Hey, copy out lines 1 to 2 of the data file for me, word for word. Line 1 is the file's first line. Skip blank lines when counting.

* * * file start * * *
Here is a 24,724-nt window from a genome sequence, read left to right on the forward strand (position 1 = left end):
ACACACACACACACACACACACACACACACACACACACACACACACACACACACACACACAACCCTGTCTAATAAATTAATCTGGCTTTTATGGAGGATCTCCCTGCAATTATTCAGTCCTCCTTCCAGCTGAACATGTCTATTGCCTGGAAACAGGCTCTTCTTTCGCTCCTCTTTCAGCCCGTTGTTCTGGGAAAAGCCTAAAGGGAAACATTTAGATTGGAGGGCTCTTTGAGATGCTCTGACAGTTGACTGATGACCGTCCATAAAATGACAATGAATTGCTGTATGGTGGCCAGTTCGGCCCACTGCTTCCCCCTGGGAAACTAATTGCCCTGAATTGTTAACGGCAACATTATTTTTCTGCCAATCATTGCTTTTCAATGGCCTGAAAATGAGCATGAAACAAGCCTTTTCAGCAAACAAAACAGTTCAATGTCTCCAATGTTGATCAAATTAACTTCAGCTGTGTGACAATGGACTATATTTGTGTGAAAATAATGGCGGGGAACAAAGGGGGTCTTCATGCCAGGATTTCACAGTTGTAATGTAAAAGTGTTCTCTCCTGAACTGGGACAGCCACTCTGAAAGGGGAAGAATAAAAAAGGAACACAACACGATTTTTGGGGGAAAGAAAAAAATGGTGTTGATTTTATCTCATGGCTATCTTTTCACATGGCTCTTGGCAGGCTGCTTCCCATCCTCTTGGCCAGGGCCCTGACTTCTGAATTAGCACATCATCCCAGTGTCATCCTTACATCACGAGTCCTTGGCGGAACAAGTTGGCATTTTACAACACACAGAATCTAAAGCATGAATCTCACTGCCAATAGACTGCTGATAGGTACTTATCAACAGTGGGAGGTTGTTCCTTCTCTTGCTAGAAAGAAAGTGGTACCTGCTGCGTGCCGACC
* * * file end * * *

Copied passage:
Here is a 24,724-nt window from a genome sequence, read left to right on the forward strand (position 1 = left end):
ACACACACACACACACACACACACACACACACACACACACACACACACACACACACACACAACCCTGTCTAATAAATTAATCTGGCTTTTATGGAGGATCTCCCTGCAATTATTCAGTCCTCCTTCCAGCTGAACATGTCTATTGCCTGGAAACAGGCTCTTCTTTCGCTCCTCTTTCAGCCCGTTGTTCTGGGAAAAGCCTAAAGGGAAACATTTAGATTGGAGGGCTCTTTGAGATGCTCTGACAGTTGACTGATGACCGTCCATAAAATGACAATGAATTGCTGTATGGTGGCCAGTTCGGCCCACTGCTTCCCCCTGGGAAACTAATTGCCCTGAATTGTTAACGGCAACATTATTTTTCTGCCAATCATTGCTTTTCAATGGCCTGAAAATGAGCATGAAACAAGCCTTTTCAGCAAACAAAACAGTTCAATGTCTCCAATGTTGATCAAATTAACTTCAGCTGTGTGACAATGGACTATATTTGTGTGAAAATAATGGCGGGGAACAAAGGGGGTCTTCATGCCAGGATTTCACAGTTGTAATGTAAAAGTGTTCTCTCCTGAACTGGGACAGCCACTCTGAAAGGGGAAGAATAAAAAAGGAACACAACACGATTTTTGGGGGAAAGAAAAAAATGGTGTTGATTTTATCTCATGGCTATCTTTTCACATGGCTCTTGGCAGGCTGCTTCCCATCCTCTTGGCCAGGGCCCTGACTTCTGAATTAGCACATCATCCCAGTGTCATCCTTACATCACGAGTCCTTGGCGGAACAAGTTGGCATTTTACAACACACAGAATCTAAAGCATGAATCTCACTGCCAATAGACTGCTGATAGGTACTTATCAACAGTGGGAGGTTGTTCCTTCTCTTGCTAGAAAGAAAGTGGTACCTGCTGCGTGCCGACC